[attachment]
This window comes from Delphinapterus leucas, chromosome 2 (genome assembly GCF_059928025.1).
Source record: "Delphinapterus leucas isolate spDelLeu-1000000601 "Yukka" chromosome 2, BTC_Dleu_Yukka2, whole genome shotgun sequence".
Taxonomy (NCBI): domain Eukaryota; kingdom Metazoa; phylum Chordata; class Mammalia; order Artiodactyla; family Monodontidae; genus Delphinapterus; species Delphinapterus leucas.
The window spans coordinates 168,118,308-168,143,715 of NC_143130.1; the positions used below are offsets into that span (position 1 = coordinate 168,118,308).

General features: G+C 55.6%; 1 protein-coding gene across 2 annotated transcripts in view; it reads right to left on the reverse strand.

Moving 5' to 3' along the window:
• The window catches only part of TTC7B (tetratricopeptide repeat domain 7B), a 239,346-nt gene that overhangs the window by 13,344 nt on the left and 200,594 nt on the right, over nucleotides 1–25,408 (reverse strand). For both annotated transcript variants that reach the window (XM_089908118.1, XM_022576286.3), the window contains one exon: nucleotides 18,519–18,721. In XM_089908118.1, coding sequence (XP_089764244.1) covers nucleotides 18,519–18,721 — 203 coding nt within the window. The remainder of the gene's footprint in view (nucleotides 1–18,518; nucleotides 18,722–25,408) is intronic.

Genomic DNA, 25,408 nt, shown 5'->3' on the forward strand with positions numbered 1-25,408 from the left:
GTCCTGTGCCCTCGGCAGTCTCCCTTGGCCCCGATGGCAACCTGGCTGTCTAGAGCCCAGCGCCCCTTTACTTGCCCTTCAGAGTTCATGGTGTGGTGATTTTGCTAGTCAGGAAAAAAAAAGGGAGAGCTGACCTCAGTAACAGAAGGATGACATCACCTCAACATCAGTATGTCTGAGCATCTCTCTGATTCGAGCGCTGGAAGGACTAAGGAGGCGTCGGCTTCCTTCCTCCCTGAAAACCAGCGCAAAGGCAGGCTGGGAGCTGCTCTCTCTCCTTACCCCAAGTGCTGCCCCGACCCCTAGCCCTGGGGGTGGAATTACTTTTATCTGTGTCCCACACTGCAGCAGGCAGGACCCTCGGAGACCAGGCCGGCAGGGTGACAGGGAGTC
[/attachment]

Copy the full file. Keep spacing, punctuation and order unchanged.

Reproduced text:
This window comes from Delphinapterus leucas, chromosome 2 (genome assembly GCF_059928025.1).
Source record: "Delphinapterus leucas isolate spDelLeu-1000000601 "Yukka" chromosome 2, BTC_Dleu_Yukka2, whole genome shotgun sequence".
Taxonomy (NCBI): domain Eukaryota; kingdom Metazoa; phylum Chordata; class Mammalia; order Artiodactyla; family Monodontidae; genus Delphinapterus; species Delphinapterus leucas.
The window spans coordinates 168,118,308-168,143,715 of NC_143130.1; the positions used below are offsets into that span (position 1 = coordinate 168,118,308).

General features: G+C 55.6%; 1 protein-coding gene across 2 annotated transcripts in view; it reads right to left on the reverse strand.

Moving 5' to 3' along the window:
• The window catches only part of TTC7B (tetratricopeptide repeat domain 7B), a 239,346-nt gene that overhangs the window by 13,344 nt on the left and 200,594 nt on the right, over nucleotides 1–25,408 (reverse strand). For both annotated transcript variants that reach the window (XM_089908118.1, XM_022576286.3), the window contains one exon: nucleotides 18,519–18,721. In XM_089908118.1, coding sequence (XP_089764244.1) covers nucleotides 18,519–18,721 — 203 coding nt within the window. The remainder of the gene's footprint in view (nucleotides 1–18,518; nucleotides 18,722–25,408) is intronic.

Genomic DNA, 25,408 nt, shown 5'->3' on the forward strand with positions numbered 1-25,408 from the left:
GTCCTGTGCCCTCGGCAGTCTCCCTTGGCCCCGATGGCAACCTGGCTGTCTAGAGCCCAGCGCCCCTTTACTTGCCCTTCAGAGTTCATGGTGTGGTGATTTTGCTAGTCAGGAAAAAAAAAGGGAGAGCTGACCTCAGTAACAGAAGGATGACATCACCTCAACATCAGTATGTCTGAGCATCTCTCTGATTCGAGCGCTGGAAGGACTAAGGAGGCGTCGGCTTCCTTCCTCCCTGAAAACCAGCGCAAAGGCAGGCTGGGAGCTGCTCTCTCTCCTTACCCCAAGTGCTGCCCCGACCCCTAGCCCTGGGGGTGGAATTACTTTTATCTGTGTCCCACACTGCAGCAGGCAGGACCCTCGGAGACCAGGCCGGCAGGGTGACAGGGAGTC